McDermott credited something else entirely. “It’s the availability of the morning-after pill,” he told the Associated Press. “The need for surgical abortions is diminished.”

Those who feel sex education is part of the teen pregnancy solution were concerned that controversy over the past few years would diminish that success. Hayes said, “All these gains could be lost if the education in the schools was a big portion of the reductions here.”

But the June 16 decision may allay these fears because the state Board of Education not only voted to mandate sex education in all schools, it denied the Hawaii Department of Education’s request to keep the opt-in policy. Sex education will once again be operating under an opt-out policy when the 2015-2016 school year begins.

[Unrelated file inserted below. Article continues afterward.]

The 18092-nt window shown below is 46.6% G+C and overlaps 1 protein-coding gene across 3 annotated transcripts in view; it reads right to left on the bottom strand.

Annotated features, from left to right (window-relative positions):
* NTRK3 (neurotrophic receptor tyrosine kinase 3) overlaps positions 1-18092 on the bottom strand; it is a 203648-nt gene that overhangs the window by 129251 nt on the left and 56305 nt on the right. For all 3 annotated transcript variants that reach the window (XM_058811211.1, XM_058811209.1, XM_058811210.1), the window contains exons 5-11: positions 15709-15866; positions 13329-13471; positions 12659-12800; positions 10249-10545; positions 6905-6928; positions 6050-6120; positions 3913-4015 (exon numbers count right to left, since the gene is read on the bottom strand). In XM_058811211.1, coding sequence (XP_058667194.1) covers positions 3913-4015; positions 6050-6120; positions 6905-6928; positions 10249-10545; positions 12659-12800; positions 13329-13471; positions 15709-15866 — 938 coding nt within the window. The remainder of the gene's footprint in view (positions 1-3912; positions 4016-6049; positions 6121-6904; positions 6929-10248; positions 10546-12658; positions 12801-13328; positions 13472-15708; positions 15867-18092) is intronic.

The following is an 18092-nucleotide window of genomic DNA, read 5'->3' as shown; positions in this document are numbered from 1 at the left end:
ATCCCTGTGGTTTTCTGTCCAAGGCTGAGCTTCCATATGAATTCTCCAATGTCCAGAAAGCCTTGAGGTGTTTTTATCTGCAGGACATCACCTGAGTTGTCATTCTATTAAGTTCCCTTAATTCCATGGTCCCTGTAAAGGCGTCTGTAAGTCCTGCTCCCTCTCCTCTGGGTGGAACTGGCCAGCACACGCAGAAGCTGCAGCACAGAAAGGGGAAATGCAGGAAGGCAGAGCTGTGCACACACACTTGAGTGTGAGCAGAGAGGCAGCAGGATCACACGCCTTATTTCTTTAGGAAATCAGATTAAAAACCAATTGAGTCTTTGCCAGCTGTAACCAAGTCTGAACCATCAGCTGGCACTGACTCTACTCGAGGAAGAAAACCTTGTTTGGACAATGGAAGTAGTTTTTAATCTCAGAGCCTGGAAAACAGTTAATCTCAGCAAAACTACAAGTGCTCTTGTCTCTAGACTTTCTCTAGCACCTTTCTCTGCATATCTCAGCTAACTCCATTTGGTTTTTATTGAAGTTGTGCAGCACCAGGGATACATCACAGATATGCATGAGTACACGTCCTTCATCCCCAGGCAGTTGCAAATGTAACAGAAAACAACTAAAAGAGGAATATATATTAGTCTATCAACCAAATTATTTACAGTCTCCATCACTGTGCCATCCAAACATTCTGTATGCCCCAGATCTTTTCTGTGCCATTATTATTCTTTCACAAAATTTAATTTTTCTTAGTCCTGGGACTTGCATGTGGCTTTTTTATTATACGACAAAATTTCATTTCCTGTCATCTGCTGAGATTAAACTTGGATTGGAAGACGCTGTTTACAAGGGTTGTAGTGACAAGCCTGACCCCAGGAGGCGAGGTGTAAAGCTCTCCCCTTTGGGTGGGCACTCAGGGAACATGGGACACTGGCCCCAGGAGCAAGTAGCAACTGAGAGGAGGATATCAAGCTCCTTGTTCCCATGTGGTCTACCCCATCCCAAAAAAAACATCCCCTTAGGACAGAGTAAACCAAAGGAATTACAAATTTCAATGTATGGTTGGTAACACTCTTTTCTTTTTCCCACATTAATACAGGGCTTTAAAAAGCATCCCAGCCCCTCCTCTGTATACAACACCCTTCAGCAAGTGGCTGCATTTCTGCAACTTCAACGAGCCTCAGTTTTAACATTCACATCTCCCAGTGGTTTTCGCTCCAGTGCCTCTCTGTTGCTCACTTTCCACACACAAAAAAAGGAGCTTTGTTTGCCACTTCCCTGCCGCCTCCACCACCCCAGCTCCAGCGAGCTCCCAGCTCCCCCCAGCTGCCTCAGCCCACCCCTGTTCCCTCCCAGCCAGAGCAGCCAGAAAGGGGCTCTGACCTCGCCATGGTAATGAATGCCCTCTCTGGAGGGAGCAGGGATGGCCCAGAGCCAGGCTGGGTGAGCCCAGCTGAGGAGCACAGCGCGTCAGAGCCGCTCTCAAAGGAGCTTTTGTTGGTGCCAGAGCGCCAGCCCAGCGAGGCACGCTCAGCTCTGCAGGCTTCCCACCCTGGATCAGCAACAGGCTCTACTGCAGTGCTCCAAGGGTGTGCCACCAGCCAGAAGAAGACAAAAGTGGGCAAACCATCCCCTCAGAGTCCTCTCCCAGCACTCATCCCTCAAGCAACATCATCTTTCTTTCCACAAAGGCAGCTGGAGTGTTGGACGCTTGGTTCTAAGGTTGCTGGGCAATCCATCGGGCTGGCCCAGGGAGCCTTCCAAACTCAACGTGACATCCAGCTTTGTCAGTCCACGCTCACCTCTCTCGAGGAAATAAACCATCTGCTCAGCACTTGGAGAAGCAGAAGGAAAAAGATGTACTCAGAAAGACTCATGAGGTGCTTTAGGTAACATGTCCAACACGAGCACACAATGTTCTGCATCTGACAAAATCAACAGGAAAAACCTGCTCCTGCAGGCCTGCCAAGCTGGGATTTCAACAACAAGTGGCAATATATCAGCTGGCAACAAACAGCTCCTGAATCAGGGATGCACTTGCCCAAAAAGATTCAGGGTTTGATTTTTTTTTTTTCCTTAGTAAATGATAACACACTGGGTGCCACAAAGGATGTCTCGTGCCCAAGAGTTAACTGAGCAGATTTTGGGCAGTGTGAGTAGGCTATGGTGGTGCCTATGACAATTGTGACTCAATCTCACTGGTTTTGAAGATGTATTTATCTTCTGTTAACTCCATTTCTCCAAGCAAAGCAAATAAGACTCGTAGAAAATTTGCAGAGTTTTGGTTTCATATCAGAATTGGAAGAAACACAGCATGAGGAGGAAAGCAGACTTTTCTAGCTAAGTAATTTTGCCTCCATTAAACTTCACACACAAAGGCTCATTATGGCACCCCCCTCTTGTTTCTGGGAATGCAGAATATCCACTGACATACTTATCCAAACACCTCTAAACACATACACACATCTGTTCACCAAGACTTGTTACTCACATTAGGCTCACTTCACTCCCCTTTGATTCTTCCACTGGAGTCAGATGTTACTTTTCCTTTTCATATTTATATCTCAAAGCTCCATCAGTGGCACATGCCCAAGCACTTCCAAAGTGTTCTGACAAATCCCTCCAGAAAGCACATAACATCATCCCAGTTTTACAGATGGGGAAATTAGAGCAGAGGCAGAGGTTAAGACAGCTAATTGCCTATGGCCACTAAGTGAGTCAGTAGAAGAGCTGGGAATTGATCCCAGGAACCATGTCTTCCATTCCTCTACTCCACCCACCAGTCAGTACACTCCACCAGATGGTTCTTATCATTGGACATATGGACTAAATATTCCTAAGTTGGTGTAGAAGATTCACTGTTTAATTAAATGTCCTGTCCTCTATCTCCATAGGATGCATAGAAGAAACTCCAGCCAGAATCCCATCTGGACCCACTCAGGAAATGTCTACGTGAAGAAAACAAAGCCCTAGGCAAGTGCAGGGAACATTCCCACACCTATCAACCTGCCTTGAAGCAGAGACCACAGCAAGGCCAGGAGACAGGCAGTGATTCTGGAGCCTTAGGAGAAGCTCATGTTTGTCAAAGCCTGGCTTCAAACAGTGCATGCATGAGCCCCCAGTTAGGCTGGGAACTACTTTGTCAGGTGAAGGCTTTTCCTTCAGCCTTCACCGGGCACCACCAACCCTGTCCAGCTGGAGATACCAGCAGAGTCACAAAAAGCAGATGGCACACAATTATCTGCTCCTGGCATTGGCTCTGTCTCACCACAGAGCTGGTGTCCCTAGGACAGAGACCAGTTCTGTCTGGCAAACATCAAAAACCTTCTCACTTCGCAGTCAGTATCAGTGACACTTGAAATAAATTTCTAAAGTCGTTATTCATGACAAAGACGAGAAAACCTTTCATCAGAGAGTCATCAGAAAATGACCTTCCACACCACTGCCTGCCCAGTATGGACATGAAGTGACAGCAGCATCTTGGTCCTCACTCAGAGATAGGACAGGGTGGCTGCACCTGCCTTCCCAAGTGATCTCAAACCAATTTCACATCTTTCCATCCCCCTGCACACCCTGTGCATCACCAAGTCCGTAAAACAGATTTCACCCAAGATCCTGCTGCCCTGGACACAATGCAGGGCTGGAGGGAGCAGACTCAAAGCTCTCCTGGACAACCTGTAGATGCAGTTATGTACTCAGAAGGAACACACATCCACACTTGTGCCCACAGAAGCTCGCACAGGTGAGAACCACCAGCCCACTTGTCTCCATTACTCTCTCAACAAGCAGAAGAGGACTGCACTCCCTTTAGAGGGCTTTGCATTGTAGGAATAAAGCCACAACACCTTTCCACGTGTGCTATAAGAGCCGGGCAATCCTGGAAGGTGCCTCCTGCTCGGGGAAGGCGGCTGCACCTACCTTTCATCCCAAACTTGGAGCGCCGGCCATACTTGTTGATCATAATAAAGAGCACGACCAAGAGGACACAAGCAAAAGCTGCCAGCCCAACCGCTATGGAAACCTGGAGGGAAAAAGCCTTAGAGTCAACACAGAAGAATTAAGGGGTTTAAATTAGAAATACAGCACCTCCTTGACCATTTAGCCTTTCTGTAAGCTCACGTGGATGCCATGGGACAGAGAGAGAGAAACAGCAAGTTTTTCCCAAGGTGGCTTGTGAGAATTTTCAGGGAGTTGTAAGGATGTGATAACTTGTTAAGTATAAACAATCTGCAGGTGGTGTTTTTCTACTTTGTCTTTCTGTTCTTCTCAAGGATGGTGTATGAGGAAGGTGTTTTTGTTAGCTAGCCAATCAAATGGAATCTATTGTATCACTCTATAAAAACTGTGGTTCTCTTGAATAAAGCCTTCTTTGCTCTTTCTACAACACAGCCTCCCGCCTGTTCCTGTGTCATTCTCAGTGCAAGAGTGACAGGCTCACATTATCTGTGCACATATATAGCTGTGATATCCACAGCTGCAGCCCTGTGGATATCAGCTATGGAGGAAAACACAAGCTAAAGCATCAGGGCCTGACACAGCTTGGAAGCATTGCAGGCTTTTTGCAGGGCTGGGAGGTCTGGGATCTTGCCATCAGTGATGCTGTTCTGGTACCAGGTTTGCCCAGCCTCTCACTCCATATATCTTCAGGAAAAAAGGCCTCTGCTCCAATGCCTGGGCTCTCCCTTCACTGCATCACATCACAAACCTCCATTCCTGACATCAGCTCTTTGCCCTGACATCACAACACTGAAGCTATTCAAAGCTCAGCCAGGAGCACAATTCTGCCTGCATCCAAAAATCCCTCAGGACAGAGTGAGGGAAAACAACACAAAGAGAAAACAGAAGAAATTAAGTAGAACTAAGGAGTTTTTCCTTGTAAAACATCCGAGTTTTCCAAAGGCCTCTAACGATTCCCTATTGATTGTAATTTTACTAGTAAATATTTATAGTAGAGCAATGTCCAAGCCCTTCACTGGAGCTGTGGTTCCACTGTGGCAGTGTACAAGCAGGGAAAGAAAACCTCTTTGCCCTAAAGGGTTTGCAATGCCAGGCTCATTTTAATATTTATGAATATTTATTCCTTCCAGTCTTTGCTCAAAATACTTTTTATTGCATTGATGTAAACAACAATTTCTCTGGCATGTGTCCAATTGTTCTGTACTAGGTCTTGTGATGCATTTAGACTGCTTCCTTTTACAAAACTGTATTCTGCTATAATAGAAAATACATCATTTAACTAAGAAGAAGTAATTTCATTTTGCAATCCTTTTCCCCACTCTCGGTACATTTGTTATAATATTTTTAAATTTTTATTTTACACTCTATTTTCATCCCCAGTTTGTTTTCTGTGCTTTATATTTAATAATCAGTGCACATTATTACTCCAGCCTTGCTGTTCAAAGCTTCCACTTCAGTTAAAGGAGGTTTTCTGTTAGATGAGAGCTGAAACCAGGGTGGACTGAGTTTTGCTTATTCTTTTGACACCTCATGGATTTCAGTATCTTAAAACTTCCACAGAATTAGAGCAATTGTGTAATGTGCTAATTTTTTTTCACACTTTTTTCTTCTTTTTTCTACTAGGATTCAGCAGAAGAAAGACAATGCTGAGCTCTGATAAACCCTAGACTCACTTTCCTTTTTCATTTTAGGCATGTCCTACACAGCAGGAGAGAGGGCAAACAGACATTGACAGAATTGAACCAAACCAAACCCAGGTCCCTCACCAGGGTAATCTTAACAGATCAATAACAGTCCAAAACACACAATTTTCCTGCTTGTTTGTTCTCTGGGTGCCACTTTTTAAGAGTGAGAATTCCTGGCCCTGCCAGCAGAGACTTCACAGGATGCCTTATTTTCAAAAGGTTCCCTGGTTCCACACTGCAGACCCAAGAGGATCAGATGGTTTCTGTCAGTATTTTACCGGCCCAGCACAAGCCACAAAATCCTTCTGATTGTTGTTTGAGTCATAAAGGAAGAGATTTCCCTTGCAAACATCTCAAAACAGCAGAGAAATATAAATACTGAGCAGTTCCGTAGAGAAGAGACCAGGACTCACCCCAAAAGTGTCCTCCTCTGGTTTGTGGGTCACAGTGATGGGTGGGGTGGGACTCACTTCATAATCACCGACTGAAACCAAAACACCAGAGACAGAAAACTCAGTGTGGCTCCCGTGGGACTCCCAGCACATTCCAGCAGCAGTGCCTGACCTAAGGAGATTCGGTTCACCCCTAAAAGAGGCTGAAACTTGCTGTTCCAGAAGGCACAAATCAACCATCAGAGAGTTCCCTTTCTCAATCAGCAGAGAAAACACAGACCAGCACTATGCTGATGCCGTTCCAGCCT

Sex education advocates across the country are pleased with the decision. “Kudos to the Hawaii Board of Education for stepping up to ensure the health of Hawaii’s young people by requiring that their schools provide them with age appropriate and medically accurate sexuality education,” Monica Rodriguez, president of SIECUS, told Rewire. “Now begins the hard work of implementing that policy in schools across the state and making sure that schools and teachers have the resources and training they need to deliver high quality lessons.”

Of course, not everyone is pleased. McDermott called the implementation of fact-based sex education “a travesty.”